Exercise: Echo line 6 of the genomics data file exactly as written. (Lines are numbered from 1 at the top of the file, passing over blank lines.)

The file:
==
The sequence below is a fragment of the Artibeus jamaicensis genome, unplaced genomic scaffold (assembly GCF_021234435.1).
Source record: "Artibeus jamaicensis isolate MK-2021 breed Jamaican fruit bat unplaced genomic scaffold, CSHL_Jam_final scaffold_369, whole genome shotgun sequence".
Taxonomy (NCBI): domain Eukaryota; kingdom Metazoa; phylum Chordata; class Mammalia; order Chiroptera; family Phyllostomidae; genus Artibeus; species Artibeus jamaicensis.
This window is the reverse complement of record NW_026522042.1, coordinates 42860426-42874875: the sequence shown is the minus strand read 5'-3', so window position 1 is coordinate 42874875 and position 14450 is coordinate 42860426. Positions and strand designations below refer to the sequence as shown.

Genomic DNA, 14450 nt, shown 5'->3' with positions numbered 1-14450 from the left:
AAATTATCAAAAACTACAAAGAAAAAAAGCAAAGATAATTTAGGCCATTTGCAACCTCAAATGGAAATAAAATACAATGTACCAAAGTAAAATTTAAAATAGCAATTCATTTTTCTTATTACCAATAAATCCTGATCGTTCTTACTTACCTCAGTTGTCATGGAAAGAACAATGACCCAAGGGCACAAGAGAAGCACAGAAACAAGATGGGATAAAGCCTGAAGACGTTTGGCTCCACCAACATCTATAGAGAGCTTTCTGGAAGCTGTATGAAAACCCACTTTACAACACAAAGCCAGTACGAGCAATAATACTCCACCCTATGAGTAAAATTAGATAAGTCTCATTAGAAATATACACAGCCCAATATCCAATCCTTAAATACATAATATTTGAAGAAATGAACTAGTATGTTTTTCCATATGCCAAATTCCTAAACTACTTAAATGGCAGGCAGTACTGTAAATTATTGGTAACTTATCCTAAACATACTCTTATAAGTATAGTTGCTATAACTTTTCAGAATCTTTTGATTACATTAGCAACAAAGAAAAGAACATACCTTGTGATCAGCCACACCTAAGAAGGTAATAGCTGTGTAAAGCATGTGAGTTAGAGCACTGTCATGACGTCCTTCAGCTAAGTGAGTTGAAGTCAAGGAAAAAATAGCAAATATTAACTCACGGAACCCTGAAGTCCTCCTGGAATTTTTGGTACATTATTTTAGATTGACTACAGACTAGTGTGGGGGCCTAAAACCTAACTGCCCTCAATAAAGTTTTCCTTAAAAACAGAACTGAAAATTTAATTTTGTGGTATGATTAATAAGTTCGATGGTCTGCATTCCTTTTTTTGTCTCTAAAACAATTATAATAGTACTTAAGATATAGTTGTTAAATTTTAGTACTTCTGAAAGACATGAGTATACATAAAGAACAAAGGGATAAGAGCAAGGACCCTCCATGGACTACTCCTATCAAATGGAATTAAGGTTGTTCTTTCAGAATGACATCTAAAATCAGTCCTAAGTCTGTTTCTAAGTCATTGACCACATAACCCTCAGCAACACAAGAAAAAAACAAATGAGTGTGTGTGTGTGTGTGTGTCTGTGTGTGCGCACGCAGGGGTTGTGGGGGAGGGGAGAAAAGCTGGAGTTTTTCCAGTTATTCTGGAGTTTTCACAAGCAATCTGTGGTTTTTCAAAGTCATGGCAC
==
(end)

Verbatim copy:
AAATTATCAAAAACTACAAAGAAAAAAAGCAAAGATAATTTAGGCCATTTGCAACCTCAAATGGAAATAAAATACAATGTACCAAAGTAAAATTTAAAATAGCAATTCATTTTTCTTATTACCAATAAATCCTGATCGTTCTTACTTACCTCAGTTGTCATGGAAAGAACAATGACCCAAGGGCACAAGAGAAGCACAGAAACAAGATGGGATAAAGCCTGAAGACGTTTGGCTCCACCAACATCTATAGAGAGCTTTCTGGAAGCTGTATGAAAACCCACTTTACAACACAAAGCCAGTACGAGCAATAATACTCCACCCTATGAGTAAAATTAGATAAGTCTCATTAGAAATATACACAGCCCAATATCCAATCCTTAAATACATAATATTTGAAGAAATGAACTAGTATGTTTTTCCATATGCCAAATTCCTAAACTACTTAAATGGCAGGCAGTACTGTAAATTATTGGTAACTTATCCTAAACATACTCTTATAAGTATAGTTGCTATAACTTTTCAGAATCTTTTGATTACATTAGCAACAAAGAAAAGAACATACCTTGTGATCAGCCACACCTAAGAAGGTAATAGCTGTGTAAAGCATGTGAGTTAGAGCACTGTCATGACGTCCTTCAGCTAAGTGAGTTGAAGTCAAGGAAAAAATAGCAAATATTAACTCACGGAACCCTGAAGTCCTCCTGGAATTTTTGGTACATTATTTTAGATTGACTACAGACTAGTGTGGGGGCCTAAAACCTAACTGCCCTCAATAAAGTTTTCCTTAAAAACAGAACTGAAAATTTAATTTTGTGGTATGATTAATAAGTTCGATGGTCTGCATTCCTTTTTTTGTCTCTAAAACAATTATAATAGTACTTAAGATATAGTTGTTAAATTTTAGTACTTCTGAAAGACATGAGTATACATAAAGAACAAAGGGATAAGAGCAAGGACCCTCCATGGACTACTCCTATCAAATGGAATTAAGGTTGTTCTTTCAGAATGACATCTAAAATCAGTCCTAAGTCTGTTTCTAAGTCATTGACCACATAACCCTCAGCAACACAAGAAAAAAACAAATGAGTGTGTGTGTGTGTGTGTGTCTGTGTGTGCGCACGCAGGGGTTGTGGGGGAGGGGAGAAAAGCTGGAGTTTTTCCAGTTATTCTGGAGTTTTCACAAGCAATCTGTGGTTTTTCAAAGTCATGGCAC